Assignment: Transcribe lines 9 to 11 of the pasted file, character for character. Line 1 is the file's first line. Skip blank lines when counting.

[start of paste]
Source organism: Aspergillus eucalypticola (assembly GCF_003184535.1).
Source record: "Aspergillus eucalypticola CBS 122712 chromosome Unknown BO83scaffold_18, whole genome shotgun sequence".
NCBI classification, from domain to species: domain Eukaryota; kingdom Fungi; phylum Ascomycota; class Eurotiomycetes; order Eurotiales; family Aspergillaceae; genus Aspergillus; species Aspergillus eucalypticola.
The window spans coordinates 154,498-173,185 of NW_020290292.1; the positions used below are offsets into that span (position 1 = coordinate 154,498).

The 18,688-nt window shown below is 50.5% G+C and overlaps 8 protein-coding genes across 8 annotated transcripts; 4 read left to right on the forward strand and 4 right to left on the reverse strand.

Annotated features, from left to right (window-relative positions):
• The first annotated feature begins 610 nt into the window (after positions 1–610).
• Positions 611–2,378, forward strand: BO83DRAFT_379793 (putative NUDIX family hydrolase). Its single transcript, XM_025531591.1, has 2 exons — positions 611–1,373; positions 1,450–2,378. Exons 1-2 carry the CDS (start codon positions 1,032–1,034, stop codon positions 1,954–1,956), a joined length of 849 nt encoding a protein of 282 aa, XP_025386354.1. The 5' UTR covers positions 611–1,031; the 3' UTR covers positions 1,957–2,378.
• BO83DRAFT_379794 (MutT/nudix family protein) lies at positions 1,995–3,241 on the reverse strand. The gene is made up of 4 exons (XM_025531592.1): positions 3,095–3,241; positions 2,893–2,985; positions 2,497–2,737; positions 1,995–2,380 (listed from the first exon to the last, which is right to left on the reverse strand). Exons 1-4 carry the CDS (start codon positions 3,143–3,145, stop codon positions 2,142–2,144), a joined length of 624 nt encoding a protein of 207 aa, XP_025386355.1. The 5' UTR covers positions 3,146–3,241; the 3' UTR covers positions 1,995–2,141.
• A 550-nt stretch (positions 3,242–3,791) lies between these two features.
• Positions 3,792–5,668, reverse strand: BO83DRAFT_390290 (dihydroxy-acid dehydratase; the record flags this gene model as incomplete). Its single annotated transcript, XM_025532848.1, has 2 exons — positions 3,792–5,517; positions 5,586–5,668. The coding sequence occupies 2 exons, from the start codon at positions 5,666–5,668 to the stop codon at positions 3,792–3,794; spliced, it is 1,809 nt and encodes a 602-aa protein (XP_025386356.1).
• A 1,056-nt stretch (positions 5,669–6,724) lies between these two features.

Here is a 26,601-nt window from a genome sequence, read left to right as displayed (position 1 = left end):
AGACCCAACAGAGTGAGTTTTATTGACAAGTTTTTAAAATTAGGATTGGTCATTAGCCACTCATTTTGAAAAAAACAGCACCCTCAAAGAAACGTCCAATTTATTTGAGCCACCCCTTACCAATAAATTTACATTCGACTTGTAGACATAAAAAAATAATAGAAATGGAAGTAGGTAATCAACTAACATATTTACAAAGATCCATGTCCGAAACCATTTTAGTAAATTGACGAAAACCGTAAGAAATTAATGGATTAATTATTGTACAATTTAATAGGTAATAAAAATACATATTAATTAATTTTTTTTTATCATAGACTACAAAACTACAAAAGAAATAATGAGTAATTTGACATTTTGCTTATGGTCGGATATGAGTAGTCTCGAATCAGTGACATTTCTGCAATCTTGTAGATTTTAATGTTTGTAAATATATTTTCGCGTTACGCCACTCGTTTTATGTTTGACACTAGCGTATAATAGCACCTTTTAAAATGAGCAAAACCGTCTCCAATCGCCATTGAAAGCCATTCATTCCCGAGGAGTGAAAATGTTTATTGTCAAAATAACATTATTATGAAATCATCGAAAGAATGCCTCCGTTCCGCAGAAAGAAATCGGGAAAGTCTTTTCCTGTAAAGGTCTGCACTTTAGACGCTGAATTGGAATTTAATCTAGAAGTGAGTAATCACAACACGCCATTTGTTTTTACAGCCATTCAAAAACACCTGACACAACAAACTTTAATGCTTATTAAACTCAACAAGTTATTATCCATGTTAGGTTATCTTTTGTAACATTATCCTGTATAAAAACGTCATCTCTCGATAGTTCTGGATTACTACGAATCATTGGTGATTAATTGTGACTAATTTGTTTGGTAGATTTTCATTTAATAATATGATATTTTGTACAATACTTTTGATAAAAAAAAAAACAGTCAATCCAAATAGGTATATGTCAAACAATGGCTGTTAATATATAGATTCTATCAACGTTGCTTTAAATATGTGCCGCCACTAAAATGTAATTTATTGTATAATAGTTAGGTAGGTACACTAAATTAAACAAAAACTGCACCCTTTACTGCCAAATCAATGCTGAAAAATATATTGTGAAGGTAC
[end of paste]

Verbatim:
• BO83DRAFT_379794 (MutT/nudix family protein) lies at positions 1,995–3,241 on the reverse strand. The gene is made up of 4 exons (XM_025531592.1): positions 3,095–3,241; positions 2,893–2,985; positions 2,497–2,737; positions 1,995–2,380 (listed from the first exon to the last, which is right to left on the reverse strand). Exons 1-4 carry the CDS (start codon positions 3,143–3,145, stop codon positions 2,142–2,144), a joined length of 624 nt encoding a protein of 207 aa, XP_025386355.1. The 5' UTR covers positions 3,146–3,241; the 3' UTR covers positions 1,995–2,141.
• A 550-nt stretch (positions 3,242–3,791) lies between these two features.
• Positions 3,792–5,668, reverse strand: BO83DRAFT_390290 (dihydroxy-acid dehydratase; the record flags this gene model as incomplete). Its single annotated transcript, XM_025532848.1, has 2 exons — positions 3,792–5,517; positions 5,586–5,668. The coding sequence occupies 2 exons, from the start codon at positions 5,666–5,668 to the stop codon at positions 3,792–3,794; spliced, it is 1,809 nt and encodes a 602-aa protein (XP_025386356.1).